In many divorces, parties wind up making decisions or declarations because of something they heard or believe about the process, rather than on what the law allows.
Below are three more common misconceptions people have that can compromise their position in a Sugar Land divorce.
Misconception: Courts always rule in favor of mothers
For generations, courts operated off the presumption in favor of mothers in cases regarding child custody. However, current Texas laws do not favor mothers when it comes to what is best for a child.
Mothers who assume the courts will rule in their favor may wind up learning a very difficult lesson when a judge rules differently. And fathers who make this assumption could be cutting themselves out of their child’s life prematurely and unnecessarily.
Misconception: Breadwinners pay alimony
Whether you were the primary earner or a stay-at-home parent financially dependent on your spouse during your marriage, you might assume that this financial imbalance means that alimony is inevitable.
Under these circumstances, you might agree to pay money you don’t owe or demand support you may not have legal standing to collect.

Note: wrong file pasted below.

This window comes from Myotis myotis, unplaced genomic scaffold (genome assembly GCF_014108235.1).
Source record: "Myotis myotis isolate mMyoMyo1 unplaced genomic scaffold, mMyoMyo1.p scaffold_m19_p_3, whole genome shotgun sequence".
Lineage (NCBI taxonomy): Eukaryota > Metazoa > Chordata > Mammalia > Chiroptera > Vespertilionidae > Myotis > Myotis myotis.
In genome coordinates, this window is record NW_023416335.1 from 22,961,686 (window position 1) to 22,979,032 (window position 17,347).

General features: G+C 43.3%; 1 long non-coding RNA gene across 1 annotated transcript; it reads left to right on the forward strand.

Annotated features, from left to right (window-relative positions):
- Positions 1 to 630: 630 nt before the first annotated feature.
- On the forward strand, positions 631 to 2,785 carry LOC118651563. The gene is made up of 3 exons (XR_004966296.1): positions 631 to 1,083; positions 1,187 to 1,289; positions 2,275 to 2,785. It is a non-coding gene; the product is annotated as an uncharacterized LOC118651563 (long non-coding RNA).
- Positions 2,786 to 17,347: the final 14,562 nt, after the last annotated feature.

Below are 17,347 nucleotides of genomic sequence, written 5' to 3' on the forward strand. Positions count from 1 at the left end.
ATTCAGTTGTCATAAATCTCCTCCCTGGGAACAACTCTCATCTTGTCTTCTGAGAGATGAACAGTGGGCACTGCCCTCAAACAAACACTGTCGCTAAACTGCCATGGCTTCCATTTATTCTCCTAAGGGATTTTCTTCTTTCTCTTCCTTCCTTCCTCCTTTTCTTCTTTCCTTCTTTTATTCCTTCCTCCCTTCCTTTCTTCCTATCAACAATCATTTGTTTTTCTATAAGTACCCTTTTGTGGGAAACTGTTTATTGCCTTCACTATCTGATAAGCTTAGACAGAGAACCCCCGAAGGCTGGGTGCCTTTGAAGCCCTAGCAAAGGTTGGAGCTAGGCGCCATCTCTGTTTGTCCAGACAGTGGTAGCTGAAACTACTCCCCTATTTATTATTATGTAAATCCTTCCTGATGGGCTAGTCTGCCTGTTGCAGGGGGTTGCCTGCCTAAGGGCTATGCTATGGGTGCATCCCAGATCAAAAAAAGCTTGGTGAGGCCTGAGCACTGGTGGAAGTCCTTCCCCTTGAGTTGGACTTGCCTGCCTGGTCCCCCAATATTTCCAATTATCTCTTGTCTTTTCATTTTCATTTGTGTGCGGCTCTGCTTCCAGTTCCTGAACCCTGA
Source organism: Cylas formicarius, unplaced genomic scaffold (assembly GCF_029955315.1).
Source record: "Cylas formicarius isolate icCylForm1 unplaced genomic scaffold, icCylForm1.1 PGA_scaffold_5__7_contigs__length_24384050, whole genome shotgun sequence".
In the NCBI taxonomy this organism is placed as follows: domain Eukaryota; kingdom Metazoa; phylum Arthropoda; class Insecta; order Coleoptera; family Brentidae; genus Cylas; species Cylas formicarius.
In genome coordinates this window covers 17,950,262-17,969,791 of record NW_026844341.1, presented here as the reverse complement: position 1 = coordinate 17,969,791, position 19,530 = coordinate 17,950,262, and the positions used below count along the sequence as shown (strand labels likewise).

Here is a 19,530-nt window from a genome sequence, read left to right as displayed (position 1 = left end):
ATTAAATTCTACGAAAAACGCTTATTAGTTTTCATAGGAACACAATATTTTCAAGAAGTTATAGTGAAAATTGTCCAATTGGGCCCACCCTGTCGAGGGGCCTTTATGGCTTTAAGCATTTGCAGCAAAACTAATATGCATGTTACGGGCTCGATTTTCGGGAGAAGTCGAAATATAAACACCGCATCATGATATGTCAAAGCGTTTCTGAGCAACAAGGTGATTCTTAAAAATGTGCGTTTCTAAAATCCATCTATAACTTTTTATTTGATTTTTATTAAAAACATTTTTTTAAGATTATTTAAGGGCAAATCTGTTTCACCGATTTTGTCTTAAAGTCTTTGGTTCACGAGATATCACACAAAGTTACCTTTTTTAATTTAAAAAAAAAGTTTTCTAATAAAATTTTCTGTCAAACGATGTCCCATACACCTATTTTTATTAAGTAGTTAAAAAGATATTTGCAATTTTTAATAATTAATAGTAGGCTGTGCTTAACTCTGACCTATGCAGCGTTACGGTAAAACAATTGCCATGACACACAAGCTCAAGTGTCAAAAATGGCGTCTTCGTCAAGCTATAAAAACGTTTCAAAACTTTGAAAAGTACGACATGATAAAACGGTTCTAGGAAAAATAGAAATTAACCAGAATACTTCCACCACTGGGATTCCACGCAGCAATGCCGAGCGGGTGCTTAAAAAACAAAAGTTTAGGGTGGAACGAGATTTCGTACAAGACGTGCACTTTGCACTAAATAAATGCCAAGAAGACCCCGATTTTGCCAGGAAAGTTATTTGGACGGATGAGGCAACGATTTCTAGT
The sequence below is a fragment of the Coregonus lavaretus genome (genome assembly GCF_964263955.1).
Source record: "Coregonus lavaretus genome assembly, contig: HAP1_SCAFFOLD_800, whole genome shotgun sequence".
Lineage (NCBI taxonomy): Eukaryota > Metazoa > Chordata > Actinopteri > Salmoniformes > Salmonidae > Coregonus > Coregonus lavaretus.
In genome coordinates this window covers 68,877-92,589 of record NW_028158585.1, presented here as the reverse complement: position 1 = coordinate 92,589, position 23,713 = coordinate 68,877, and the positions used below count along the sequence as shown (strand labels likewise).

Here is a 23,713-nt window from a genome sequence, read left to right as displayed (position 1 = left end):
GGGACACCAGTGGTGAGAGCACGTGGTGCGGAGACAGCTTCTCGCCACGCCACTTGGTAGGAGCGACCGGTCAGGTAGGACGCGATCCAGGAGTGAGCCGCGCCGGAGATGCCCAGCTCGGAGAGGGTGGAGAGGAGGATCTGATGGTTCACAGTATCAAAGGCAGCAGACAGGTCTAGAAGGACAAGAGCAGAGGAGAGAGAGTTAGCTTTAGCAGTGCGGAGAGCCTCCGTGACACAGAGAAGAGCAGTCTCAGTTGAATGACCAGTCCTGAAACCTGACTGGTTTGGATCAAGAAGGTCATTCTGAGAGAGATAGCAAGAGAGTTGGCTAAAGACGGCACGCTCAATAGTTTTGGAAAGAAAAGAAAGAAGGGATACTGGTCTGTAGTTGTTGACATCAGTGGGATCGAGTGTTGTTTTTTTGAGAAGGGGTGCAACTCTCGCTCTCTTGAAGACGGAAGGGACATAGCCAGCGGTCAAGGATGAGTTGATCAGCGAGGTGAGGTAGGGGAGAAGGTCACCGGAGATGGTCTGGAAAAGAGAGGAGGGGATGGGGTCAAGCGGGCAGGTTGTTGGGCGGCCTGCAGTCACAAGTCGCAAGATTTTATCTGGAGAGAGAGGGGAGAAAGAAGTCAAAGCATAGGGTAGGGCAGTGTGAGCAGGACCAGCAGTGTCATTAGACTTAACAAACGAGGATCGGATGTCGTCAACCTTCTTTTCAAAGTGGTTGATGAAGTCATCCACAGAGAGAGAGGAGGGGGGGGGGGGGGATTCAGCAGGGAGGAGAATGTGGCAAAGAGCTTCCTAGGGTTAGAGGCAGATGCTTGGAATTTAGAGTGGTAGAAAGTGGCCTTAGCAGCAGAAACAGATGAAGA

The fact is that courts do not award alimony in every divorce. Texas maintenance laws specify eligibility guidelines that dictate whether a person is entitled to receive support. If you do not meet these criteria, maintenance may not be appropriate.
Misconception: It is always an ugly process
Divorce is not an enjoyable process, but that does not mean it has to be a bitter, drawn-out legal war. When people assume it will be, they can be unnecessarily defensive or aggressive. Someone who believes that all divorces are contentious may not be willing to pursue less combative approaches, like mediation.
Further, too many people take a scorched-earth approach when they assume there is no way to divorce peacefully. They lash out on social media, make false allegations or do whatever they can to complicate things.
The truth is that many people ultimately work together to reach agreements and are able to stay out of court.
These misconceptions can cause avoidable conflicts and support misguided decisions during divorce, so it is crucial not to believe them.